Boom and Bust. After joining the EU, Ireland appeared to have an economic miracle - rising investment, growth and rising living standards. At the start, much of this was based on a solid foundation. Investment helped lift Irish living standards. But, unfortunately, the positive growth led to an unsustainable boom. Banks got carried away at the prospect of continued growth. Banks relaxed their lending criteria and reduced their liquidity ratios. This led to a boom in construction and housing. When the economy turned, many investment projects looked too ambitious. Firms lost money and this led to record bank losses. The boom had turned to a bust, and the government was forced to bailout the Irish banks.
The combination of bank bailouts and economic downturn led to a dramatic collapse in tax revenues and need for more welfare payments. The Irish budget deficit shot up from 3% of GDP to over 12% of GDP (35% if you include bank bailouts)
Faced with a recession and large budget deficit. The Irish government felt they had no choice but to tackle the deficit through higher taxes and spending cuts. Remarkably the Irish electorate largely accepted these stern measures such as public sector wage cuts of 5%. Yet, these emergency measures exacerbated the loss in confidence and led to lower spending and investment. The consequence of the austerity measures was that the Irish economy suffered a double dip downturn.
Ironically, the harsh austerity measures failed to reassure nervous European bond investors. Bond yields on Irish bonds have continued to grow to crippling levels. The result is that Ireland is facing the need for a bailout and more austerity measures. This is the last thing the economy wants, but, given constraints of being a Euro member there is little alternative.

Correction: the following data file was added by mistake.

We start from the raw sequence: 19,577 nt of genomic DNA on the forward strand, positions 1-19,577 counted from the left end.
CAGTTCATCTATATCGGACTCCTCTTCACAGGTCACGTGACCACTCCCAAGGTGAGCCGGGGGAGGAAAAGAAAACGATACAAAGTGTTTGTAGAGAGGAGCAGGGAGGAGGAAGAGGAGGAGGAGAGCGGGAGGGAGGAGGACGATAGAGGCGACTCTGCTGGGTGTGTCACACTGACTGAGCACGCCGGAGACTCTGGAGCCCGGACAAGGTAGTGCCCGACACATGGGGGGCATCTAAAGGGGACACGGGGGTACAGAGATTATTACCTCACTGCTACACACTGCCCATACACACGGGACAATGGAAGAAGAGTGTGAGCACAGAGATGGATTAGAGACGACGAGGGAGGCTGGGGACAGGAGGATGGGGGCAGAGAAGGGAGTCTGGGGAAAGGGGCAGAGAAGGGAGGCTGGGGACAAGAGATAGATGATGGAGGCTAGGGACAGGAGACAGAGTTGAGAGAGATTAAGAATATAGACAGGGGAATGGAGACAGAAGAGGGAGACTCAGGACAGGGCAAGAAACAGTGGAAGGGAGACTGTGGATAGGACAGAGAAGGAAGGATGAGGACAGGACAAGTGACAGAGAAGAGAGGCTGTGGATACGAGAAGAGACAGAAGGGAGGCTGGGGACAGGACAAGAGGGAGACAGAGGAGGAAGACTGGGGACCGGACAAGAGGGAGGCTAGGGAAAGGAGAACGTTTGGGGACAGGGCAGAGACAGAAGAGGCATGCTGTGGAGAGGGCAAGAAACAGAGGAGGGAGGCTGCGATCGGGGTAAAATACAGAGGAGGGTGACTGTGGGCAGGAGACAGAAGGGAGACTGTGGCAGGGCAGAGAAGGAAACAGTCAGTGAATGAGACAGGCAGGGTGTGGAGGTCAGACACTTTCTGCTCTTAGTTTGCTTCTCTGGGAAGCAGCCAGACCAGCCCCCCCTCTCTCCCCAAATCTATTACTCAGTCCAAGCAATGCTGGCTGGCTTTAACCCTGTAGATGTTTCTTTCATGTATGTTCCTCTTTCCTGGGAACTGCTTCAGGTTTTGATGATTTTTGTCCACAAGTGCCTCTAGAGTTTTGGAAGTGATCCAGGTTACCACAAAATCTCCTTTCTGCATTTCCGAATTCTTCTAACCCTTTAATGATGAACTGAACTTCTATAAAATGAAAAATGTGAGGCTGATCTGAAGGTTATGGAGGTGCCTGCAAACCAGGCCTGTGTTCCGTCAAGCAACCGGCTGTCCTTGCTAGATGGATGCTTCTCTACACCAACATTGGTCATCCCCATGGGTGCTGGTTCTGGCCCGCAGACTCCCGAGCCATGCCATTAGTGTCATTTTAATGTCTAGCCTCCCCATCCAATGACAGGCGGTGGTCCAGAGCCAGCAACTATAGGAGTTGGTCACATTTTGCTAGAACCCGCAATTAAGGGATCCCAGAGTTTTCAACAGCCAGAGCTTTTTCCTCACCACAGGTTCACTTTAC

Lack of Alternatives
The Irish largely see EU membership as an unqualified success and by implication, membership of the Euro a good thing. Unfortunately, this crisis has shown the limitations of being a member of a single currency and common monetary policy.
Usually, a country in the situation of Ireland which needed to cut budget deficit in times of recession, would at least have monetary policy to offset some of the decline in spending and investment. For example, they could have followed UK and pursued quantitative easing. This would have increased demand and lowered their exchange rate. This depreciation would have helped domestic firms exporting.
But, Ireland doesn't have this option. Membership of the Euro means you have to follow the unpalatable options but, there isn't much else you can do to help.
The situation looks grim. There may be some crumbs of comfort. Recent figures on investment spending looked promising. The Irish crisis is ironically going to weaken the Euro. But, it may not be enough to pull the Irish economy back to growth without much economic pain.
There is also a sense of unfairness. The banks which created a large part of problem through irresponsible lending have been rescued unconditionally by government. But, it is ordinary people who are experiencing pain of wage freezes, job losses and spending cuts.
If it was as simple as leaving the Euro, I would tell them to do it tomorrow. But, leaving the Euro is not that simple. (why difficult to leave Euro)
The Irish economy shows
- The dangers of allowing a boom and bust in bank lending
- the difficult of cutting budget deficit in recession. - Measures tend to be self-defeating unless you have some very powerful antidote.
- The difficulty of adopting a common monetary policy for an area as diverse as the Eurozone.
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